Relating the problems with excess steel rods on order for Adcom Wire Company in Jacksonville, FL, I failed to describe my very first day as the new President. I had been taken to the office and wire plant on Lane Avenue by the man who had hired me, Rahl George, the Executive VP of Unicapital Corp. the principal owner of Adcom. While we were in my new office, a call came in for “the head man at Adcom” and the secretary put it through to Rahl George. He listened for a while and then said to the caller, “Let me put you through to the president who handles matters like that,” and gave the phone to me. It was the evening female news reporter of the local TV station and her opening remark was, “Are you aware that this afternoon you are going to be given a citation for polluting the St. Johns River?”
She said she wanted to interview me on camera that afternoon and would not take no for an answer. We were served with a citation in the afternoon and the reporter showed up with a camera man. I had, in the meantime found out that we had a cleaning house in which the hard scale on the purchased steel rod was soaked for a few minutes in an acid bath. I also found that we sent the spent acid to a treating plant in which it was neutralized, diluted and sent to a holding pond about 30 feet in diameter in which sediment settled and atmospheric rain further diluted it. A level controller allowed liquid to run out of this to a ditch which we shared with another wire mill next door and which drained into a tributary of the St. Johns. When this was originally installed, Adcom had approval to operate it that way, keeping the pond slightly alkaline. The cleaning house foreman assured me we always kept it within the specifications.
I was quite positive we had no problem and said so in the filmed interview. The reporter, while we were on film, said, “How do you explain that the City put a dye in your acid tank and it showed up in the river?” When filming ended, she admitted that she lied and it was a trick question to see how I reacted. I saw the film that evening and I handled it all quite positively and got several calls from friends. The City persisted and did a lot of testing until I proved to them that our alkaline liquid going into the ditch was neutralizing our neighbors acid and depositing what looked like red mud. With this, the City testers left us alone and wound up investigating and eventually fining our neighbors.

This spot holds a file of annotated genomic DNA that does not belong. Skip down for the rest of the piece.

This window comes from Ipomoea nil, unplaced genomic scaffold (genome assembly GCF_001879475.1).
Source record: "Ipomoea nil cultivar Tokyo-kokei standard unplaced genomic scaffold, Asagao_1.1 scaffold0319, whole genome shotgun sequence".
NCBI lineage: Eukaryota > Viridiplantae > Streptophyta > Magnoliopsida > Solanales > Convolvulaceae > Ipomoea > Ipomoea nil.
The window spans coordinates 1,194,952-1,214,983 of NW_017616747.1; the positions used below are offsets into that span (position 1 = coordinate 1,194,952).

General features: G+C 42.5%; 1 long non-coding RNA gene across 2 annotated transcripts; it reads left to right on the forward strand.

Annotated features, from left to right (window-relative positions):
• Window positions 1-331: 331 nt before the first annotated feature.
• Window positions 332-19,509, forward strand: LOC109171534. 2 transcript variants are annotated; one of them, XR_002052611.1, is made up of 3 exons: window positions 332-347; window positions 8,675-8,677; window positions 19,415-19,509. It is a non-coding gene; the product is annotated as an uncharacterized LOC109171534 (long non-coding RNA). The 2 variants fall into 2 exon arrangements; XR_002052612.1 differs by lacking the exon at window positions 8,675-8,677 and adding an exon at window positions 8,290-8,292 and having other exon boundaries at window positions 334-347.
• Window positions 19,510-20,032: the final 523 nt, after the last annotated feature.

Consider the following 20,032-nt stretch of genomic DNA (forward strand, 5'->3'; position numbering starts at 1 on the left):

A year later, I applied for an Environmental Award given annually, and we were given an Honorable Mention. I also represented Adcom on the Environmental-Economic Interface Committee and was often quoted favorably in the newspapers.
Our VP Finance, Tom Ingram and his wife got Doris and I interested in shell-collecting and we towed our boat to Cedar Key on the Gulf side of Florida where they knew there were numerous live shells in the very large mud-flats at low tide. Cedar Key only gets one tide each day but it exposes a whole bay, on which you can walk and find shells. On our first visit we got quite a variety of of interesting shells and several really big conchs.
We were also encouraged to get a salt water aquarium and collect small live shells and hermit crabs. This we did and bought a 5 foot long tank and stand. Tom agreed to show us how to start a collection and took us to a tidal inlet south of St. Augustine where numerous shells came to feed on the oyster beds. We were challenged by a local fisherman who thought we were poaching his oyster lease but left us happily alone when he knew we were only after the shells. He got us a clump of about twenty or more oysters together with dollups of the black mud. We took this home in a bucket with seaweed and salt water and dumped what was a terrible mess into our new aquarium. The next day, we were astonished to see clear water with a miniature mountain of oysters all alive with small hermit crabs and their tiny shells as well as several live small shells.